Monday, November 21, 2016

Stick Shifties

George Harrison : It's What You Value

It should have come as relief to millions of Beatles fans to see George Harrison grinning ear to ear in the video to his first single on Thirty Three and 1/3, released in November of 1976. By all accounts it had not been an easy year for the quiet Beatle, still stinging from bad reviews of his American Tour and for albums like Extra Texture. His record label sued him for "non-delivery" of an album, he had a bout of hepatitis to battle all Summer, and the owner of "He's So Fine" successfully sued for more than $1.6 million over similarities to "My Sweet Lord."
 "(The ordeal) has put me through a real bad period of paranoia though," Harrison told NME."Every time I pick up the guitar to play something I think 'Uh-oh, this sounds like...'I can't help it. I do it all the time now."

 Still, there's George making light of the whole thing on the video to"This Song":

This tune has nothing Bright about it (the case was called Bright Tunes Vs. Harrisongs)
This tune ain't bad or good and come ever what may 
My expert tells me it's okay 

The song that delighted my thirteen year old self ( and my 11 year old son these days) is "Crackerbox Palace". My kid asked me what the song was about and I said I thought it was a whimsical tune about Harrison's huge estate, Friar Park. Turns out it's about Harrison's favorite comedian, Lord Buckley's,  nickname for his Los Angeles home.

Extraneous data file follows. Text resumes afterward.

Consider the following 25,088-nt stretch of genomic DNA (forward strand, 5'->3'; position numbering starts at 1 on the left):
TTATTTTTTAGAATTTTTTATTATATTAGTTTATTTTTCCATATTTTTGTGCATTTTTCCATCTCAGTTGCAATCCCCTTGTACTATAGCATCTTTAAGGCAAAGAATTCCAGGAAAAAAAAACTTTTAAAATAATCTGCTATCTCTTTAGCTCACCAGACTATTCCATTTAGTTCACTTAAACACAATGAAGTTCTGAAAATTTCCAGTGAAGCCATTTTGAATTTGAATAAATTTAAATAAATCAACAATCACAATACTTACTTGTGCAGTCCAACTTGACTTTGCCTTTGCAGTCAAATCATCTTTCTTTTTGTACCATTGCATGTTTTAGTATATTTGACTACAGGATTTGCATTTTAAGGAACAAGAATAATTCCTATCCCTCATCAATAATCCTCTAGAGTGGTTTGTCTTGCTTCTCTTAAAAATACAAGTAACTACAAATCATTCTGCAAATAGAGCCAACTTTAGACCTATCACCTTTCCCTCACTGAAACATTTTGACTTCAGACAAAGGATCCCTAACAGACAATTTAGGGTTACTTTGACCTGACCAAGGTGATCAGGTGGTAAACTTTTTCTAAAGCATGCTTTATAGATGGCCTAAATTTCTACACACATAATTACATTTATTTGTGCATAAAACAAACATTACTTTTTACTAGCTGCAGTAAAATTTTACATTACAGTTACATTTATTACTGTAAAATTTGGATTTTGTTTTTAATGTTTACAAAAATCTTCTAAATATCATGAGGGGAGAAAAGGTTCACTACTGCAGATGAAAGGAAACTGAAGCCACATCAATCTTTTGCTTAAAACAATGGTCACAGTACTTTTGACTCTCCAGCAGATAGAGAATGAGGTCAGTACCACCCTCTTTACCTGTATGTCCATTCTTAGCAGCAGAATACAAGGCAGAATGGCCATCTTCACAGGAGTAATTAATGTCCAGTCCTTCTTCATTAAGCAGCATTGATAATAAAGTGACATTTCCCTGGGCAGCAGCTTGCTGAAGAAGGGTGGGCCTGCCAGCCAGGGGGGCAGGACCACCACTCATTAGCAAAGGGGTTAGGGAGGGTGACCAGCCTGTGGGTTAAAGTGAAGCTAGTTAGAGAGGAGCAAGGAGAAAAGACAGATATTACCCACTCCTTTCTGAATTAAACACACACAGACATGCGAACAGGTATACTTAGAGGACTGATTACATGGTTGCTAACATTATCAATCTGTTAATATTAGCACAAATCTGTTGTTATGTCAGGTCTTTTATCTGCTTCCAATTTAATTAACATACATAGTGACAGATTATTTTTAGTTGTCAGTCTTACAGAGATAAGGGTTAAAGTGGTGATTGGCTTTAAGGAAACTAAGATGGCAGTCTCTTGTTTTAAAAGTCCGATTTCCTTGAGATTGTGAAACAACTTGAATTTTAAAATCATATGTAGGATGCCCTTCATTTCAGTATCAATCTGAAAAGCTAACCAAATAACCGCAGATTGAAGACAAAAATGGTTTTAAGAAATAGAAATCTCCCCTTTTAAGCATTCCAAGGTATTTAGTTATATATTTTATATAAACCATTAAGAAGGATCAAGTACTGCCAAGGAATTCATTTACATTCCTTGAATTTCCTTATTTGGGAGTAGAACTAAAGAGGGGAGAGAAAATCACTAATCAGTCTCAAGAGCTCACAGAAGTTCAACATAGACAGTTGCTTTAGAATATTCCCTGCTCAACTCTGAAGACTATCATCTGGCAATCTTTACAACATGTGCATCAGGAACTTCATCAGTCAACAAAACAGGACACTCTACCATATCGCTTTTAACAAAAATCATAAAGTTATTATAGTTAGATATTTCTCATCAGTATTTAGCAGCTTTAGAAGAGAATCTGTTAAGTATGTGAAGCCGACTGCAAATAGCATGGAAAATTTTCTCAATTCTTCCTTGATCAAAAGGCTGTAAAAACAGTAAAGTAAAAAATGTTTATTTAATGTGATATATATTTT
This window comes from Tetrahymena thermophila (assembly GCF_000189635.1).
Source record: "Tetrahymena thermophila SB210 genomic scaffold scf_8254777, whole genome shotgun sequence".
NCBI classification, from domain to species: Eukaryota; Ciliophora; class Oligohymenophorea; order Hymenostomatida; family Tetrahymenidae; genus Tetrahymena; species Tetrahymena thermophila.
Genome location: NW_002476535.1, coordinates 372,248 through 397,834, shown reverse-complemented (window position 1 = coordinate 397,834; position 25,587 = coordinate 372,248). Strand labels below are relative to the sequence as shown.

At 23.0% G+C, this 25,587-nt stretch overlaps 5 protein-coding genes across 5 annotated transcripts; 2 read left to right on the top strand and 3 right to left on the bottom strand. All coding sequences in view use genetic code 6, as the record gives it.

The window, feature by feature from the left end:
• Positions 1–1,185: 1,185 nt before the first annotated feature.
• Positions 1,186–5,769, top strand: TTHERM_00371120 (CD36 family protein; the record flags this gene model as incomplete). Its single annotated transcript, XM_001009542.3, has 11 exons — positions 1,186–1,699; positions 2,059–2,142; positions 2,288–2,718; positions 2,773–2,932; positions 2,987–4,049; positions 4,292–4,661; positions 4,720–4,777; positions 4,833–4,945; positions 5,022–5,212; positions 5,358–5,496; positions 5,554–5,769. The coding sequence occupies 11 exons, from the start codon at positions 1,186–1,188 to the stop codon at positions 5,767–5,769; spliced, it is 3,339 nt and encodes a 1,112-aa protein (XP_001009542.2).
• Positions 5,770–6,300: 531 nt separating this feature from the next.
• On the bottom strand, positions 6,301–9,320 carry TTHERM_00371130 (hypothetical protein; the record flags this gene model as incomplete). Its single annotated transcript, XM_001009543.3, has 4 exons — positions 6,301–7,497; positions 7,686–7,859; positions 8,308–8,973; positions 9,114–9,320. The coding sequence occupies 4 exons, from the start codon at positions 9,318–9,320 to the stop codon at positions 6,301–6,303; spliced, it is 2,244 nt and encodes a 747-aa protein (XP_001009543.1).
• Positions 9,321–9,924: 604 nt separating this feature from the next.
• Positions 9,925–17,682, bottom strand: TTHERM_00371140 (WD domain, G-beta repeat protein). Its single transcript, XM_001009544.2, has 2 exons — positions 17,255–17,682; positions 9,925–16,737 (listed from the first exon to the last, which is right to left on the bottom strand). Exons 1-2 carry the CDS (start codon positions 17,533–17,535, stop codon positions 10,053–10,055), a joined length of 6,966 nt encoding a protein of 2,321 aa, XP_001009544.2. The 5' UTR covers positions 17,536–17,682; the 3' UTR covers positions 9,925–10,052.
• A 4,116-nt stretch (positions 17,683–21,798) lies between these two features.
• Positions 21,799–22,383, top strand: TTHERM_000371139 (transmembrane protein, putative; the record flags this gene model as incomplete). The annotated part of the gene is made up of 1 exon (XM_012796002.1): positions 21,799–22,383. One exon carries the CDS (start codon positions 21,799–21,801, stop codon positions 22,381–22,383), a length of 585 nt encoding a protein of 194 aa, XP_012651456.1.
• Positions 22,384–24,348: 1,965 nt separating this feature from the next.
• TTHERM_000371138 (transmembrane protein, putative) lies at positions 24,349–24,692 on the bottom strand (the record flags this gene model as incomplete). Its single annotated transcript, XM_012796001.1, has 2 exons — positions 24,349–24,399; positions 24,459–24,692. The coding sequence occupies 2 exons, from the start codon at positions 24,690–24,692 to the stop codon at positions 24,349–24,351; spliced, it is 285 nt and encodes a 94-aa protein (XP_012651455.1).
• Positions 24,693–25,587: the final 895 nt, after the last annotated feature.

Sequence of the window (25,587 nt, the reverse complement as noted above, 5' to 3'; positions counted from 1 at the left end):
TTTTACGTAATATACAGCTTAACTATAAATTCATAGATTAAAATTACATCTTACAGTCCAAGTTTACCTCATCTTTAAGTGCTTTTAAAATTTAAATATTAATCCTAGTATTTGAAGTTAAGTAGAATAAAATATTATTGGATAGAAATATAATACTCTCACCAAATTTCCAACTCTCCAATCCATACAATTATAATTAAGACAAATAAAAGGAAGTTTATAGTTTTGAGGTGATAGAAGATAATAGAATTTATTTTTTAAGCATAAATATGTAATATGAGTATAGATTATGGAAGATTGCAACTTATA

Both "This Song" and "Crackerbox Palace" videos made their debut on the November 20, 1976 episode of Saturday Night Live.

Overall, the critics weren't much kinder about the new album, which nonetheless peaked at US #11 and sold enough copies over the holiday season to go gold. 

 From Robert Christgau :

 This isn't as worldly as George wants you to think -- or as he thinks himself, for all I know -- but it ain't fulla shit either. "Crackerbox Palace" is the best thing he's written since "Here Comes the Sun" (not counting "Deep Blue," hidden away on the B-side of "Bangla-Desh," or -- naughty, naughty -- "My Sweet Lord"), and if "This Song" were on side two I might actually play the record again. B-

From Ken Tucker of Rolling Stone
The most accessible tracks on Thirty-Three and 1/3 are "Woman Don't You Cry for Me" and "This Song," the latter an attempt to make light of George Harrison's recent plagiarism case. To the extent that he includes these fast, cheerful numbers, and smiley oddities such as Cole Porter's "True Love" and the impenetrable fable "Crackerbox Palace," Harrison seems hoping to achieve fresh popularity. In pursuit of the commercial, the sitar is banished and replaced by a horn section. But Harrison's concept of the popular also leads him to use Tom Scott as an "assistant" in producing the album, and the overall sound of Thirty-Three and 1/3 hums with Scott's presence: it is music with the feeling and sincerity of cellophane. Also unfortunate is George's persistent preaching. 

He essays his lessons in "See Yourself," "Learning How to Love You" and "It's What You Value," each of whose melodies is superseded by a fatuous pronouncement on morality or fidelity or worldly gain or something. Now more than ever, George is living in the material world, and if anything, seems less reconciled to it. 

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